So back to pricing vegetables…a small pile of green beans 150N, a  lettuce 100N, 3 sizeable pieces of ginger root 50N ( best buy of the day - ginger infusions rock!), 6 large onions 200N. a pile of tomatoes 200N, a 5in chunky cucumber 100N.  Other veg on sale but which I haven’t bought yet includes carrots, beetroot. Yam of course is always available, but I can’t stomach it :(  I’d love to find something like a sweet potato but haven’t yet found one.  A small bag of groundnuts, about a couple of handfuls 50N.

Although my sabzi walla in Rayagada had a really limited choice she did come regularly, indeed she was around every day for many of my neighbours. Here I have not been able to establish a pattern with the street sellers who walk with buckets of good on their heads. I’ve seen yam sellers, dried fish sellers, but no one regular and predictable. Perhaps they come through the working day?


I still haven’t managed to open a bank account here. I have filled in all the forms mid March but so far nothing has materialized back. Just one of the bureaucratic nightmares one has to negotiate when trying to live in a country other than one’s own.

The other is internet. Without a bank account I can’t pay online, so that means a trek across the city to the telecom vendors shop to pay each money which eats away a days travel allowance.  I can’t pay from a UK account as no one here accepts foreign cards at all, and Paypal doesn’t operate here – it even goes as far as freezing your account – real pain. There is Interswitch but for that you need a local account. Circles!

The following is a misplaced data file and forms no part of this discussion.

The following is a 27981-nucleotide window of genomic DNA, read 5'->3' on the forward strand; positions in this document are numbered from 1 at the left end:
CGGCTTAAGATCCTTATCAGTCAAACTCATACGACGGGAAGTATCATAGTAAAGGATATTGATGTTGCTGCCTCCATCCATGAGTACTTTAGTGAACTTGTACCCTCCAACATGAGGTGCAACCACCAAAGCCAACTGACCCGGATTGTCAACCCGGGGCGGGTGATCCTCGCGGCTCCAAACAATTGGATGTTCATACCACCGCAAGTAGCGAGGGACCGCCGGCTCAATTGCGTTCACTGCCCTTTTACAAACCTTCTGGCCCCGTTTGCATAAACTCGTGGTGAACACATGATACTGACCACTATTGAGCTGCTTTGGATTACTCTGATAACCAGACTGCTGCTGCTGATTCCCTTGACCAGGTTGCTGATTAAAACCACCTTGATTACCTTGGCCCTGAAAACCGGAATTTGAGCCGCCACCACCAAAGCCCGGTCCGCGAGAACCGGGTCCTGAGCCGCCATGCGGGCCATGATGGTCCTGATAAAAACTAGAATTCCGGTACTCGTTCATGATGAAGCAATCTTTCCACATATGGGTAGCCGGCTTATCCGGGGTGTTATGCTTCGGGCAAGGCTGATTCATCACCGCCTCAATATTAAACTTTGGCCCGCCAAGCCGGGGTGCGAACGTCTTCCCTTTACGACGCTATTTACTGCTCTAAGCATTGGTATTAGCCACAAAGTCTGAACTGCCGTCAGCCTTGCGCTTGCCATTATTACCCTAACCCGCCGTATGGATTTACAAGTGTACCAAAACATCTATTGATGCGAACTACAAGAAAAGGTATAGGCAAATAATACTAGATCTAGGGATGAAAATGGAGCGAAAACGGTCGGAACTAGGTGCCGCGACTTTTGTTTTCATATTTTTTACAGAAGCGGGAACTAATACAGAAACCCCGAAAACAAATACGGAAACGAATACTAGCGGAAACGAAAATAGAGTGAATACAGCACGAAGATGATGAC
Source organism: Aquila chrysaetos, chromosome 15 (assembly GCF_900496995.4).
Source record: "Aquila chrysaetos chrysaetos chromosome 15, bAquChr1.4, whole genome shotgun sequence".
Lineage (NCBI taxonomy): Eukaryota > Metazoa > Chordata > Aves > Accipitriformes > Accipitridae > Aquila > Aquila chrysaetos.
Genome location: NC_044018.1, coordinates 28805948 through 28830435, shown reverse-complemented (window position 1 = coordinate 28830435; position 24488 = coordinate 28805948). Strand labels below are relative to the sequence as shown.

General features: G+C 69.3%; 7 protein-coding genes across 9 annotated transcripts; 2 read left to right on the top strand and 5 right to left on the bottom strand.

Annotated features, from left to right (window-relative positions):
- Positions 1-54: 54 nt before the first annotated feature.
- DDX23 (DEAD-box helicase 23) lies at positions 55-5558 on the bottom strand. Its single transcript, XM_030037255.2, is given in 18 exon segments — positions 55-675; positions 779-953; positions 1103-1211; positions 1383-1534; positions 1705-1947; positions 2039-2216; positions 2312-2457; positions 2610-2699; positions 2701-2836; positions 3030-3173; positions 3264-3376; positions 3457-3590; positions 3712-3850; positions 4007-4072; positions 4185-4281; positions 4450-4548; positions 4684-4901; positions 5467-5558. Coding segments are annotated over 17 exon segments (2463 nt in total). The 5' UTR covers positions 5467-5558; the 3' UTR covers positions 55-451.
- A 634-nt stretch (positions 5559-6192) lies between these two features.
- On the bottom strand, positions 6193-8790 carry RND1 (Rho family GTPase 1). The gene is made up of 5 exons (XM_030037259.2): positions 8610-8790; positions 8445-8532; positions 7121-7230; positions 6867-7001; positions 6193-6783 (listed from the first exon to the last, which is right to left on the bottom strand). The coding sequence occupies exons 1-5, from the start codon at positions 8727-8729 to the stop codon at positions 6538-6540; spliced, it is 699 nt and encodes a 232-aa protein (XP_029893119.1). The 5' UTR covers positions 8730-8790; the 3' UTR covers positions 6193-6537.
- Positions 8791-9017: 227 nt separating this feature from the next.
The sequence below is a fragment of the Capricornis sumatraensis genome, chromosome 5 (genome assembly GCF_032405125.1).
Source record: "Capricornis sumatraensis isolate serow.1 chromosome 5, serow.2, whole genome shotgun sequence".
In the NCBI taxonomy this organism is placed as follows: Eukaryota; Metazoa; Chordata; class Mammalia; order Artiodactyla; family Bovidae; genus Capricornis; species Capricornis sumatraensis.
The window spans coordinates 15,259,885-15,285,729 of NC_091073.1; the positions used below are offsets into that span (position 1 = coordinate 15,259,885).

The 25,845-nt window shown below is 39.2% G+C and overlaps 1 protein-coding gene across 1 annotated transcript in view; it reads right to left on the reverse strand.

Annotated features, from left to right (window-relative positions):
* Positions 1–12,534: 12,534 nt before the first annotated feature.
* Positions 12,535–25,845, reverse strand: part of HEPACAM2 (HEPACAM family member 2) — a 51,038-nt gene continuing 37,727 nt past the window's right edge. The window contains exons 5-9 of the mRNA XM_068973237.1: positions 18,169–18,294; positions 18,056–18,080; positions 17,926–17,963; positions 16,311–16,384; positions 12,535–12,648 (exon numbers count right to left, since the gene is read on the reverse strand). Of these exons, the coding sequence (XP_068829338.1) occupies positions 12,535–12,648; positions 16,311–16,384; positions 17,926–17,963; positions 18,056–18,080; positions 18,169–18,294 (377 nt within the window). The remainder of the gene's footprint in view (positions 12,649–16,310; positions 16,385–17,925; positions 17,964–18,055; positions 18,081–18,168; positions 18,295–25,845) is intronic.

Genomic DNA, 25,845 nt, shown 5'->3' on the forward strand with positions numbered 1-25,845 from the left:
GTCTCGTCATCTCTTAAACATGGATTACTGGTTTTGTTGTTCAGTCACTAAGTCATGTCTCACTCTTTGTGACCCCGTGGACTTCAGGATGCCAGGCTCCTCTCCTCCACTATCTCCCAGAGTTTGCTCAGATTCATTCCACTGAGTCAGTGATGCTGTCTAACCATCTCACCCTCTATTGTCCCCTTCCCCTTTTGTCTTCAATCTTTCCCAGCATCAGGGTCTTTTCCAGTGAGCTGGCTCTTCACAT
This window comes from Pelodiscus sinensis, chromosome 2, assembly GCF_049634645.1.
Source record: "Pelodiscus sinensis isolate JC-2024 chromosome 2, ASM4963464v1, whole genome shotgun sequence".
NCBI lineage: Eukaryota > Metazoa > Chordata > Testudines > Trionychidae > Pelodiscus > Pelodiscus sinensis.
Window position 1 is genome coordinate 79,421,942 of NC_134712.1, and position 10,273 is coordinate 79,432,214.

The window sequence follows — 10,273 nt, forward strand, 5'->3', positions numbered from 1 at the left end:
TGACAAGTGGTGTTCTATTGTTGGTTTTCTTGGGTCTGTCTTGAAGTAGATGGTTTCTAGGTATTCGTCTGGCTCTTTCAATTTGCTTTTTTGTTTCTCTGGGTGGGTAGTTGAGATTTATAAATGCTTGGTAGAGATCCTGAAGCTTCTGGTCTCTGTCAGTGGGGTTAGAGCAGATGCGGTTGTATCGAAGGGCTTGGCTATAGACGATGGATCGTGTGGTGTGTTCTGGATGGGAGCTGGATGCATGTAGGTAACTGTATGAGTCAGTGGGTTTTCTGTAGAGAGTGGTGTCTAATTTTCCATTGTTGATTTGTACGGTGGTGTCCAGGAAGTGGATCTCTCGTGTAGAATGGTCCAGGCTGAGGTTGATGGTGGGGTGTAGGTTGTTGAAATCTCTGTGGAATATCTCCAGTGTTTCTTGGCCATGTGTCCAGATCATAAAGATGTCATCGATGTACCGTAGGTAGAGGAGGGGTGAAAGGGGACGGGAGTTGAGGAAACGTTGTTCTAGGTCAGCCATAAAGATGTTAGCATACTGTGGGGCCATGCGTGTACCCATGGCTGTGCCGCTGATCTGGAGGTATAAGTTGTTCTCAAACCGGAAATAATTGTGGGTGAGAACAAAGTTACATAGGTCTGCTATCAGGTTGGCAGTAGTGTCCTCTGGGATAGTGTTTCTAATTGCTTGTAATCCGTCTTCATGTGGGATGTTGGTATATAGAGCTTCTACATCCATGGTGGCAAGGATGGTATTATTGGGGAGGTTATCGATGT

The other way I discovered on the telecomm company’s website is that you can pay by directing charging from your phone, oh great that should be easy. Everyone here has 2 or more phones because the networks go down regularly, so I have a MTN and and Starcomm phone, and the starcomm  one is my dongle. But can I find a local vendor of Starcomm recharge cards! MTN yes, every street vendor seems to have those, every hole in the wall vendor seems to have those, , everywhere, but starcomm, no, ziltch, nada! Sods law. Having invested 12,000N, that’s 1/3 of my monthly allowance in the dongle there’s no going back.

For the last week in April I decided to forego recharging it and wait until I got paid at month end so as to get income and expenditure better synched and give myself a better chance of find a starcomm recharge card vendor closer than a 300N taxi ride away.

Postscript: I wrote this blog entry at the end of April. Then I just thought I’d ask in the office about where to buy recharge cards in the neighbourhood, to be told that my NGO is going to pay for my internet! This is what happened in India and it saved me a fortune and meant that I was quite happy to do work at home and outside of normal office hours. Now I am a happy, connected person again:)